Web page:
Member Since: October 24, 2012 Posts: 90 Comments: 798
14. georgevandenberghe
5:04 PM GMT on October 13, 2013
Quoting 13. 24hourprof:


Hi George,

Both. A few of of the forecasts I saw on television had New York City and southern New England getting hammered (as much as two inches of rain). Yet, look what happened:



Do we have any New York City readers (or southern New England readers) who can also discuss the busts of local forecasts for the 12th?

Southern New Jersey was predicted to receive the brunt of rain, but, as you can see, that didn't happen either (even though that area received a good rain).

So I'm saying both synoptic scale (the overall region affected by the upper-level low) and mesoscale bands of convectively (and orographically) enhanced rain were involved...upper-level lows, weatherman woes.

Best,

Lee


Thanks for reply. We're not going to handle 24 hour out placement of bands this decade. But the synoptic scale miss, more precip than forecast and 200km to the west of where forecast, is something we can analyze at present. One commenter (rpointwx) on Long Island on this blog thread mentioned he got almost nothing although much was predicted.

With this rain the heavy irrigation I had to do till Sunday 10/6 is over for this season. It was enormously beneficial for this area.
Member Since: February 1, 2012 Posts: 17 Comments: 1585
13. 24hourprof
3:53 PM GMT on October 13, 2013
Quoting 12. georgevandenberghe:


But the question I am now asking is what went wrong. Was it a synoptic scale miss or just enhanced banding that we missed? I'm not arguing that most of the precipitation wasn't in mesoscale bands. It was and it usually is in these systems. Forecasting where these will set up within a 200km square region is not currently possible as you say.
However this wasn't a situation where the areawide precipitation forecast verified but most of it was focused in a band that got much more while other locations got less. Most of the southeastern half of PA got much much more than forecast from several bands (an areal or basinwide bust by a factor of four rather than a point bust) and when there are a lot of bands and they move, precip amounts do tend to average out. And if it was a synoptic scale bust there is more hope for learning what happened and not repeating it because both theory and numerical modeling can handle synoptic space and time scales.

My soapbox is creaking so I'll get off. I am hindered because I still (being shut down) don't
have access to the data, particularly old forecasts, and analyses that I usually look at so my analysis of this event is not very good.
(modified above evening 10/12 to correct grammar and poor wording)


Hi George,

Both. A few of of the forecasts I saw on television had New York City and southern New England getting hammered (as much as two inches of rain). Yet, look what happened:



Do we have any New York City readers (or southern New England readers) who can also discuss the busts of local forecasts for the 12th?

Southern New Jersey was predicted to receive the brunt of rain, but, as you can see, that didn't happen either (even though that area received a good rain).

So I'm saying both synoptic scale (the overall region affected by the upper-level low) and mesoscale bands of convectively (and orographically) enhanced rain were involved...upper-level lows, weatherman woes.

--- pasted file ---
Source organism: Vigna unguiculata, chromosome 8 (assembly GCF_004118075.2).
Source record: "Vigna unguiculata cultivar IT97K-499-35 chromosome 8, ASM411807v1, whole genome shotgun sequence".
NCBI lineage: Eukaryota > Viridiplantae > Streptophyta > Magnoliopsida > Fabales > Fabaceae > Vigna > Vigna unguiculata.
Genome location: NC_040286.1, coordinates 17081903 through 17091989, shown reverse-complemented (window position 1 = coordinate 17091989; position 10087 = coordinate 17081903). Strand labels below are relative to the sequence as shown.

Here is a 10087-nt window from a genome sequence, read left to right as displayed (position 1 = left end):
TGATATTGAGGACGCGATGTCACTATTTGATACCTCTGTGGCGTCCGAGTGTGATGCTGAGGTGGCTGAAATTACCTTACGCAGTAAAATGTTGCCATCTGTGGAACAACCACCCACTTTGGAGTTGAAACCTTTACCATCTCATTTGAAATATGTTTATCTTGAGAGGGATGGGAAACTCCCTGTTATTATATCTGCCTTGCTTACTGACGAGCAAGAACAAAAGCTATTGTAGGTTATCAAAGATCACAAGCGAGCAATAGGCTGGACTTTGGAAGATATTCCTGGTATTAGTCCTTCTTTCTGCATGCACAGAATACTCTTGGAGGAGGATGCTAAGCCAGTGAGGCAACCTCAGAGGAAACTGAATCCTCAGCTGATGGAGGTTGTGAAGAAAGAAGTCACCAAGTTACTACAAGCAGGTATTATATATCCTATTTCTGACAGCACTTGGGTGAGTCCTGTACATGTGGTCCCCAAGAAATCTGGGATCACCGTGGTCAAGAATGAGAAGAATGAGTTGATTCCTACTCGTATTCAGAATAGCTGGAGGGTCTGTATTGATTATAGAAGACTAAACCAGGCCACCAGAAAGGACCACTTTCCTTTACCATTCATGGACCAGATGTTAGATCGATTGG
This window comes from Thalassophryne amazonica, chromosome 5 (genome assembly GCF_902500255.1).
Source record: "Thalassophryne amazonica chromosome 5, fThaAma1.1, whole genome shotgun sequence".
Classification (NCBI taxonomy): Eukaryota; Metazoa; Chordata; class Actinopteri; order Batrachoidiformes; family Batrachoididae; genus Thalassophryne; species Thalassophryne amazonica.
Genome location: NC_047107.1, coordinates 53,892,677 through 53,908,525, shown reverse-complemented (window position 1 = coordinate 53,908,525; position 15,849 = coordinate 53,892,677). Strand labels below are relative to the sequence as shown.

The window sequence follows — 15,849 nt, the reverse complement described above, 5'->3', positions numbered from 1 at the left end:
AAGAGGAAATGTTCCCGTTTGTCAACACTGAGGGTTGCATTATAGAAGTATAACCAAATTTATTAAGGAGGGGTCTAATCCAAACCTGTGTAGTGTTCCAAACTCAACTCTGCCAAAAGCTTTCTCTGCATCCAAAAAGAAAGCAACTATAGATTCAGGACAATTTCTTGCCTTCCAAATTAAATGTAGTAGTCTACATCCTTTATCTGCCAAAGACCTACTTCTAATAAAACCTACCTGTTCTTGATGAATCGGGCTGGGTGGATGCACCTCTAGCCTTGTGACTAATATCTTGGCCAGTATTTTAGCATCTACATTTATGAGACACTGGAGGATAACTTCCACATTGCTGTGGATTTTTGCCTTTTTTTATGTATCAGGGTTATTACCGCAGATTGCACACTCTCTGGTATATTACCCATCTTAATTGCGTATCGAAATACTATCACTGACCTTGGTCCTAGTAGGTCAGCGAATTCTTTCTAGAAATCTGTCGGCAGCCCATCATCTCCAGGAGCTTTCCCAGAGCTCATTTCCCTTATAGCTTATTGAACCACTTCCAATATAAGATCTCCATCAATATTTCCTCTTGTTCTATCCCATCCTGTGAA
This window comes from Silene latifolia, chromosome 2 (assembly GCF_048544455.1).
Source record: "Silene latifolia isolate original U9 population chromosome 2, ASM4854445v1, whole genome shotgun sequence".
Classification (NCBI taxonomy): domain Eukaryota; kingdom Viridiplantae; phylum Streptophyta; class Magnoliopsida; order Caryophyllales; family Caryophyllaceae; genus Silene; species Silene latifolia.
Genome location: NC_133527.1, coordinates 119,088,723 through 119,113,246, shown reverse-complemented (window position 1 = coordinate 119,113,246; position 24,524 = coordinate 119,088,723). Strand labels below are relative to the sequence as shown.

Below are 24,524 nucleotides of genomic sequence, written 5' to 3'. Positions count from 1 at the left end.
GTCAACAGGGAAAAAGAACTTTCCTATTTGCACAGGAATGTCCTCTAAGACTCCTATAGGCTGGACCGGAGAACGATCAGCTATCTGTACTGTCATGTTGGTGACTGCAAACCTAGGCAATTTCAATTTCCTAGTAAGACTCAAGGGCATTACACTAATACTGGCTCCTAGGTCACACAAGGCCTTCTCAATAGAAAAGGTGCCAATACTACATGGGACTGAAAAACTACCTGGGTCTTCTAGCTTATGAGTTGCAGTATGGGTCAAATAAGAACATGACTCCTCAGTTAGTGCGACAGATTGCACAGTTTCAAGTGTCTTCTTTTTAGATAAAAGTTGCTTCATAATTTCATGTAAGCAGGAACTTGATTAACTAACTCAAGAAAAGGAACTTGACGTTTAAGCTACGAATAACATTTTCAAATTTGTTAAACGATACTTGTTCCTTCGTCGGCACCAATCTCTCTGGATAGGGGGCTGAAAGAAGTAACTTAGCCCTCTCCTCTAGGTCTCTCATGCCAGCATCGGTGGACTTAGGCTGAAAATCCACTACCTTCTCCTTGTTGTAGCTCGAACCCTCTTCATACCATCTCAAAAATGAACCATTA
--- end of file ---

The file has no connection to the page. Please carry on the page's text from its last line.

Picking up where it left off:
Best,

Lee
Member Since: October 24, 2012 Posts: 90 Comments: 798
12. georgevandenberghe
4:47 PM GMT on October 12, 2013
Quoting 11. 24hourprof:


Here are the NAM grid interpolations at Harrisburg, Pa. from the 12Z run yesterday:



Looking at the METARS, the Harrisburg, Pa. area had roughly eight inches of rain yesterday and so far today. If that's not attributable to enhanced convective mesoscale bands, I don't know what is.

Just a terrible forecast, in my view.

The GFS was just as bad.

Lee


But the question I am now asking is what went wrong. Was it a synoptic scale miss or just enhanced banding that we missed? I'm not arguing that most of the precipitation wasn't in mesoscale bands. It was and it usually is in these systems. Forecasting where these will set up within a 200km square region is not currently possible as you say.
However this wasn't a situation where the areawide precipitation forecast verified but most of it was focused in a band that got much more while other locations got less. Most of the southeastern half of PA got much much more than forecast from several bands (an areal or basinwide bust by a factor of four rather than a point bust) and when there are a lot of bands and they move, precip amounts do tend to average out. And if it was a synoptic scale bust there is more hope for learning what happened and not repeating it because both theory and numerical modeling can handle synoptic space and time scales.

My soapbox is creaking so I'll get off. I am hindered because I still (being shut down) don't
have access to the data, particularly old forecasts, and analyses that I usually look at so my analysis of this event is not very good.
(modified above evening 10/12 to correct grammar and poor wording)
Member Since: February 1, 2012 Posts: 17 Comments: 1585
11. 24hourprof
10:20 PM GMT on October 11, 2013
Quoting 9. georgevandenberghe:


Thanks for the radar image.

I'm going to retract this newly italicized text pending analysis of older forecasts which I don't have access to right now. The 18Z GFS last night did have a significant rain signal to Western PA.